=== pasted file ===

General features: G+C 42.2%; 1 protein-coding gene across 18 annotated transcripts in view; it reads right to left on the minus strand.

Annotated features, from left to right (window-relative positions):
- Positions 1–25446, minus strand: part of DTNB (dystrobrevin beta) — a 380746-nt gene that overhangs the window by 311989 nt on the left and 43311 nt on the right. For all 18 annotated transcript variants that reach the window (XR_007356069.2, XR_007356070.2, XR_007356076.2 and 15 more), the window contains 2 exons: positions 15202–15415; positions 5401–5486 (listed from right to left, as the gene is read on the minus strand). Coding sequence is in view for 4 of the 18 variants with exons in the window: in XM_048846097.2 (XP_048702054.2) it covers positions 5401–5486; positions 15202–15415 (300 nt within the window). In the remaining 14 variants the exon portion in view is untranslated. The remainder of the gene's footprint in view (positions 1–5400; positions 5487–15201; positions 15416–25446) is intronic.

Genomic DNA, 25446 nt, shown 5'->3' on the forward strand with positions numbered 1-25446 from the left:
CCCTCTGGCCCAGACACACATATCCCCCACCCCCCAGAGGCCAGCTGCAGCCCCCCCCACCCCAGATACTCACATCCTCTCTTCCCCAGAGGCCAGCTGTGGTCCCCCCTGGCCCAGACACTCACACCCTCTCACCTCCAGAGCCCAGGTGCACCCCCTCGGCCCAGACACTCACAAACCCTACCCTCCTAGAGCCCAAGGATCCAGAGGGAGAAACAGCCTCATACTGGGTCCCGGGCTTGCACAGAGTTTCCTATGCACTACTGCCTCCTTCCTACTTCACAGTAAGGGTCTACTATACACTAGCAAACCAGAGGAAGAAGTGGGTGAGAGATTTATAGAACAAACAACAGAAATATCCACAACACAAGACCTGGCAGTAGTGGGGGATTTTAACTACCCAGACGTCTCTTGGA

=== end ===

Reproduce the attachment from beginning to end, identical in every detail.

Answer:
General features: G+C 42.2%; 1 protein-coding gene across 18 annotated transcripts in view; it reads right to left on the minus strand.

Annotated features, from left to right (window-relative positions):
- Positions 1–25446, minus strand: part of DTNB (dystrobrevin beta) — a 380746-nt gene that overhangs the window by 311989 nt on the left and 43311 nt on the right. For all 18 annotated transcript variants that reach the window (XR_007356069.2, XR_007356070.2, XR_007356076.2 and 15 more), the window contains 2 exons: positions 15202–15415; positions 5401–5486 (listed from right to left, as the gene is read on the minus strand). Coding sequence is in view for 4 of the 18 variants with exons in the window: in XM_048846097.2 (XP_048702054.2) it covers positions 5401–5486; positions 15202–15415 (300 nt within the window). In the remaining 14 variants the exon portion in view is untranslated. The remainder of the gene's footprint in view (positions 1–5400; positions 5487–15201; positions 15416–25446) is intronic.

Genomic DNA, 25446 nt, shown 5'->3' on the forward strand with positions numbered 1-25446 from the left:
CCCTCTGGCCCAGACACACATATCCCCCACCCCCCAGAGGCCAGCTGCAGCCCCCCCCACCCCAGATACTCACATCCTCTCTTCCCCAGAGGCCAGCTGTGGTCCCCCCTGGCCCAGACACTCACACCCTCTCACCTCCAGAGCCCAGGTGCACCCCCTCGGCCCAGACACTCACAAACCCTACCCTCCTAGAGCCCAAGGATCCAGAGGGAGAAACAGCCTCATACTGGGTCCCGGGCTTGCACAGAGTTTCCTATGCACTACTGCCTCCTTCCTACTTCACAGTAAGGGTCTACTATACACTAGCAAACCAGAGGAAGAAGTGGGTGAGAGATTTATAGAACAAACAACAGAAATATCCACAACACAAGACCTGGCAGTAGTGGGGGATTTTAACTACCCAGACGTCTCTTGGA